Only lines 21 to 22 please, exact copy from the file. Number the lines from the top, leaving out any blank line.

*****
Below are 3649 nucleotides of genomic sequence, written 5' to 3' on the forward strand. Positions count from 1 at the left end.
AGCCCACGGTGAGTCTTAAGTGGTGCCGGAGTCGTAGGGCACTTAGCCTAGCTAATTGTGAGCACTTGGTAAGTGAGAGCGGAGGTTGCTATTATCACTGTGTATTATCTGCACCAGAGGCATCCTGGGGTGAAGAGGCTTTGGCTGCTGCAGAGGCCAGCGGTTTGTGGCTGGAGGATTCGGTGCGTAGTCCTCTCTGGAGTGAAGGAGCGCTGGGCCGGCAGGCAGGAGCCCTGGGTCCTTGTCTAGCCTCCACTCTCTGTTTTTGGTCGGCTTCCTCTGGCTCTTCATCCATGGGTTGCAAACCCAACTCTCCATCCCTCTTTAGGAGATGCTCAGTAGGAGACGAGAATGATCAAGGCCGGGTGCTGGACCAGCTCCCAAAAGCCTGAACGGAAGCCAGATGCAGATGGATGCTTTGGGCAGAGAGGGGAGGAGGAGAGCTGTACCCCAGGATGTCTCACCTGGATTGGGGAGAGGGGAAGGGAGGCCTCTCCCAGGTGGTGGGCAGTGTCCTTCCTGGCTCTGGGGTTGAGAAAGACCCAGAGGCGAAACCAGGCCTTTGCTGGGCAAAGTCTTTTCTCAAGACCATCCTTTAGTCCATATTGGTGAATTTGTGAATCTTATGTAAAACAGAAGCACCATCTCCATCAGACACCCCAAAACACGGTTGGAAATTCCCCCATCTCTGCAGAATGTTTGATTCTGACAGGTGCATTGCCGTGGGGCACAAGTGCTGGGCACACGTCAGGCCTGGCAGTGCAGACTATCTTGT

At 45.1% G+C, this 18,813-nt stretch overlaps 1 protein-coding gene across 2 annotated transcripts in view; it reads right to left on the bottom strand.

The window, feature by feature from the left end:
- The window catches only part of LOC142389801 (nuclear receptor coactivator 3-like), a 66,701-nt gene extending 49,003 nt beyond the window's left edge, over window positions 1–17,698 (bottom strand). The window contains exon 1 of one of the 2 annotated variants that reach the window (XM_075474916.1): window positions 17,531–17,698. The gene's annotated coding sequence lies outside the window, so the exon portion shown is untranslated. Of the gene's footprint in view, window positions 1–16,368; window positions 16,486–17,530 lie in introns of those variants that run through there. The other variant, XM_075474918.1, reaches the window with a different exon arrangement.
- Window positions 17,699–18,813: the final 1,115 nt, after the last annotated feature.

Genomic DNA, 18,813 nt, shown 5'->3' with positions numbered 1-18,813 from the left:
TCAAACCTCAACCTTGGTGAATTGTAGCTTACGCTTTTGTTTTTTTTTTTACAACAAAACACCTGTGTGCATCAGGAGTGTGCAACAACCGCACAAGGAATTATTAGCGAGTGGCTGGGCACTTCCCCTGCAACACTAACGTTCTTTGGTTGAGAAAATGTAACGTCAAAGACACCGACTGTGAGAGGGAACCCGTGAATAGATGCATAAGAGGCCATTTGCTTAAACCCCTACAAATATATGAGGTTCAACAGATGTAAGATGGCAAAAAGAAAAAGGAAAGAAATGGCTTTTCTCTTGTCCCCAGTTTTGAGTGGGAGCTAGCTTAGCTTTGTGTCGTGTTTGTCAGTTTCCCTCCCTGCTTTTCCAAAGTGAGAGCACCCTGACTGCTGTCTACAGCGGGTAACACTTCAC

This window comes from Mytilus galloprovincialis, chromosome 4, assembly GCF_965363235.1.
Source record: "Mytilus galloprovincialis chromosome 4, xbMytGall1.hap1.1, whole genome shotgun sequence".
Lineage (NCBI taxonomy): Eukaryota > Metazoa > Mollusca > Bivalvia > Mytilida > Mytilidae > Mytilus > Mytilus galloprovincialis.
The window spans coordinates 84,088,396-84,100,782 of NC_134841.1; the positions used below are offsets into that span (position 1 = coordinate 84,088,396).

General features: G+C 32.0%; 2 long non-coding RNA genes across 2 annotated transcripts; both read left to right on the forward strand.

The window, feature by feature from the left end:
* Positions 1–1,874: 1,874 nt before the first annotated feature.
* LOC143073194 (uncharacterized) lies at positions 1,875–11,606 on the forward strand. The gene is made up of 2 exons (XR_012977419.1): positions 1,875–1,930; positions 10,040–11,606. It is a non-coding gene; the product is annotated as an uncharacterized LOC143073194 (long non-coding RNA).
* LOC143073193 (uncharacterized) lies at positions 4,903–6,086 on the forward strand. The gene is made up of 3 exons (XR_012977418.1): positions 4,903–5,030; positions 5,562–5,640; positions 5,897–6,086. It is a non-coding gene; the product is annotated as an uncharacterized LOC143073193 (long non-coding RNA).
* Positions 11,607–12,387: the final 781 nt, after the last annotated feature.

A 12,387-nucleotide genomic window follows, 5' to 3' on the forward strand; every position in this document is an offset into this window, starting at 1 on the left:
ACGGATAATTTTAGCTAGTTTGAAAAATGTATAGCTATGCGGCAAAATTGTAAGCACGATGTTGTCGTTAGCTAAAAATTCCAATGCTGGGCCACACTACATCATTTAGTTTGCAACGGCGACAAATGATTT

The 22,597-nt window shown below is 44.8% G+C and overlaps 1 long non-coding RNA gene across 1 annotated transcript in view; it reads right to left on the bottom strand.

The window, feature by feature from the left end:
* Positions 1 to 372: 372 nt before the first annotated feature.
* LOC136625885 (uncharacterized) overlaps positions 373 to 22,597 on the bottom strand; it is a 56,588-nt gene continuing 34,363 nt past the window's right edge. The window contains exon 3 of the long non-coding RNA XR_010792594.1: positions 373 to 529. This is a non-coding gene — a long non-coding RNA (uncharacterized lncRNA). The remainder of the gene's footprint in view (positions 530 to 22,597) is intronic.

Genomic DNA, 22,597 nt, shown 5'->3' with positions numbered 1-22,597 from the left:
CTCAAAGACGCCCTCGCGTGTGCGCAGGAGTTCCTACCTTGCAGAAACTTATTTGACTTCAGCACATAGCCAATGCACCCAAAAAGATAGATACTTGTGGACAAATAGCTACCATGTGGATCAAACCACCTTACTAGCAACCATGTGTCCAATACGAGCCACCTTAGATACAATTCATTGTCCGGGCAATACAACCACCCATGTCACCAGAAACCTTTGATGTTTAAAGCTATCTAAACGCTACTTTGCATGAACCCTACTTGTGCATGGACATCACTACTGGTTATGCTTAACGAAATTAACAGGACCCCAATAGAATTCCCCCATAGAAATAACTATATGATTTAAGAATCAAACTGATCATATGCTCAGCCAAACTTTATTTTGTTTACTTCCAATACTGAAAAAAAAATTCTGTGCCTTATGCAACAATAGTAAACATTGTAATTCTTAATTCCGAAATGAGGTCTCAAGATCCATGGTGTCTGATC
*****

The 22,597-nt window shown below is 44.8% G+C and overlaps 1 long non-coding RNA gene across 1 annotated transcript in view; it reads right to left on the bottom strand.

The window, feature by feature from the left end: